Column: Late December, 1963 (Oh, What a Night) By SUSAN PARKER

Tuesday January 24, 2006

My New York friends took me to see the musical Jersey Boys at the August Wilson Theatre on 52nd Street in Manhattan. They thought that because I grew up in the Garden State I would identify with, at the very least, the title. And in some ways I did. Jersey Boys, the story of Frankie Valli and the Four Seasons, was familiar because, like almost everyone from the ‘burbs in the early ‘60s, I grew up with their music. 

Before entering the theater I had no idea how many Four Seasons’ tunes I knew by heart. 

It turns out I know more Frankie Valli lyrics then those of the Beatles or the Rolling Stones. Unbeknownst to me, Frank and the Seasons made up the background noise of my formative years. After four-plus decades I have, both regrettably and remarkably retained without effort, every word, doo wop, and mumble uttered by Mr. Valli and his boys. 

It helps, of course, that every Four Seasons’ tune sounds exactly the same, but perhaps that’s part of the charm. Secretly listening to WIBG Philadelphia blaring from my pink transistor radio hidden under my pillow, I woke up to Silhouettes (“On the Shade”), brushed my teeth to “Earth Angel,” ate breakfast to “Big Man in Town,” and left for Wenonah Elementary School to the strains of “C’mon Marianne.” 

I returned home, flicked on the radio, and was greeted by Frankie once again, singing Sherry (“Sherry baby”), Dawn (“You’re no good for me”), and my then personal favorite, “Ragdoll.” Just before going to bed Frank serenaded me with “My Eyes Adored You,” and followed up with “Can’t Take My Eyes Off of You.” 

Is it any wonder I turned out to be the person I am today with short, falsetto, very Catholic Frankie telling the pre-pubescent me all night long he was ‘working his way back with a burning love inside’? 

On the way to the theater, I reviewed my brief history with the Broadway musical form. When was the last time I had seen a show in the Big Apple? I recalled going on a school bus trip when I was 14 or 15 years old, but what did I see? It wasn’t Hair, because eighth-graders from Gateway Regional Junior High wouldn’t have been permitted to see it. It wasn’t Oklahoma, The Sound of Music, Westside Story, My Fair Lady, or Fiddler on the Roof. Cats came later, as did Godspell and A Chorus Line. It wasn’t Oh Calcutta! because I would have definitely remembered naked people on stage.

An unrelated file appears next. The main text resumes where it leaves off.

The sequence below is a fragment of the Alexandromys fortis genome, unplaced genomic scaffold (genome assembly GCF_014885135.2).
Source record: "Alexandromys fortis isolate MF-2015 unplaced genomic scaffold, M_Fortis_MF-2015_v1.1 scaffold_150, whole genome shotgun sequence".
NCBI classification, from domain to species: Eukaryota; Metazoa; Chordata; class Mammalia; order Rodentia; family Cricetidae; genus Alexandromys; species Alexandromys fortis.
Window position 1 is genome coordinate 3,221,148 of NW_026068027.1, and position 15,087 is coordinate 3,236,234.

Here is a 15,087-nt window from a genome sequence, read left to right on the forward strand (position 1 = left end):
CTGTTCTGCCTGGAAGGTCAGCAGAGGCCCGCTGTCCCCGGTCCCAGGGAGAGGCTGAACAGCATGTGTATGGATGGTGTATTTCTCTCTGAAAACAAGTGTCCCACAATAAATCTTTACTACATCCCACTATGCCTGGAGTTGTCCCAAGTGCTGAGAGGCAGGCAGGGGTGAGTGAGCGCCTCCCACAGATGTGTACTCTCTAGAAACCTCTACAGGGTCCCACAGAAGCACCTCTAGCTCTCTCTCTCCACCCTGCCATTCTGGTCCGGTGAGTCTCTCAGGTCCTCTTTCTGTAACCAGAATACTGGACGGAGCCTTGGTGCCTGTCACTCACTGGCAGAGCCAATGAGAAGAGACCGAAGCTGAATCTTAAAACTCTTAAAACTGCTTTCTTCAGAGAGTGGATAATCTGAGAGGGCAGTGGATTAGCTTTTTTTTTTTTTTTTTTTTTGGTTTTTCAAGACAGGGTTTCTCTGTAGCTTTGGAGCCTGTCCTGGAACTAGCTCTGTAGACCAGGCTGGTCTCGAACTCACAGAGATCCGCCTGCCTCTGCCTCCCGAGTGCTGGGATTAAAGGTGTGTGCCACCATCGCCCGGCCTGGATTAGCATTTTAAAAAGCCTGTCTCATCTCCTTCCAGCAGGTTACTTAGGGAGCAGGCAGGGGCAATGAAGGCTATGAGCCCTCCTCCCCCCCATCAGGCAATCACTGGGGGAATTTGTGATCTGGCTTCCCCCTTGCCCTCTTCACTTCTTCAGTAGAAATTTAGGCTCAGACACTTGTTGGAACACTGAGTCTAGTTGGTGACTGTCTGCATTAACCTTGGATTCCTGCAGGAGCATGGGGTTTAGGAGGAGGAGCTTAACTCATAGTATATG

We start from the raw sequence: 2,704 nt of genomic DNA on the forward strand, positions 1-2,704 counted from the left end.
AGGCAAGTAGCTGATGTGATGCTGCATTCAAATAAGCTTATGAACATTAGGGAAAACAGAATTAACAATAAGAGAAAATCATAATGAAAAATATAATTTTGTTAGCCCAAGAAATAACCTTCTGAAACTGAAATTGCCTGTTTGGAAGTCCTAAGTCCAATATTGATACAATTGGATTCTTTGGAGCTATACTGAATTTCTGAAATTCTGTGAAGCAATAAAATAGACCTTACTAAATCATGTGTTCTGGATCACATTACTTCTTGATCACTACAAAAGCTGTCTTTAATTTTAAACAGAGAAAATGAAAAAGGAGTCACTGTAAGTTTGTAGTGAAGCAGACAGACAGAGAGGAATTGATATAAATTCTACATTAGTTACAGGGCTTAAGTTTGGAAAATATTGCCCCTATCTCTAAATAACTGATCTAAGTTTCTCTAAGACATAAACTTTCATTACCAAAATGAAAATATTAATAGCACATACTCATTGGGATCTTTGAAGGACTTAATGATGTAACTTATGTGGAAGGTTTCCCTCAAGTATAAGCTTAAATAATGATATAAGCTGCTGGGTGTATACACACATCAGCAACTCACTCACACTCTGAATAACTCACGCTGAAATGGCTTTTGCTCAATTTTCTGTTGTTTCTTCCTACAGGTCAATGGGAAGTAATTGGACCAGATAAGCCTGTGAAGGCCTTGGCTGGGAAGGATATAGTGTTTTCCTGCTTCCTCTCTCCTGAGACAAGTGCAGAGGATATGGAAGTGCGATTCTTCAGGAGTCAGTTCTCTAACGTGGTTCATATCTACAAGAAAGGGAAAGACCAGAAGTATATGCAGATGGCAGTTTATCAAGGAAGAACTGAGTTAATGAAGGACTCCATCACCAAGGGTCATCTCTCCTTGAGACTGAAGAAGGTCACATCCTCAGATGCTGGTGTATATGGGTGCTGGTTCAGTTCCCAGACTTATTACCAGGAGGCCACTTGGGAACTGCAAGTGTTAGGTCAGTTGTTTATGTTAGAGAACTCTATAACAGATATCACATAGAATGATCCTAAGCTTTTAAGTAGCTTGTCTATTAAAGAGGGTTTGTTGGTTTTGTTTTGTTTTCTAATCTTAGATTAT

I went through the alphabet hoping it would help me jump-start my memory. I asked my friends to sing aloud the show tunes they remembered from childhood. They mumbled weirdly jumbled interpretations of “Climb Every Mountain,” “If I Were a Rich Man,” and “The Rain in Spain,” but we didn’t get any closer to unlocking my forgotten past. The only words to Camelot anyone could recall were these four sung in a Richard Harris-affected baritone: “to Ca-me-lot.” 

I tried another approach. What musicals did they see when they were teenagers? There was a long pause while everyone struggled to mentally search back 45 years or so. Suddenly, they all shouted at once: Man of LaMancha! Each of them burst into their own rendition of “The Impossible Dream.” It was pathetic. 

What had happened to us? We’d gone from dreaming the impossible dream, fighting the unbeatable foe, and bearing the unbearable sorrow to “I’m Beggin You and Bye Bye Baby, (don’t make me cry).” 

But while I don’t recall much about Don Quixote and his quest, I do remember Frankie Valli advising and admonishing in “Big Girls Don’t Cry” and “Walk Like a Man.” Perhaps it’s time to take his advice again and apply it to my waning memories as in “Let’s Hang on to What We Got (don’t give up girl, we’ve got a lot).”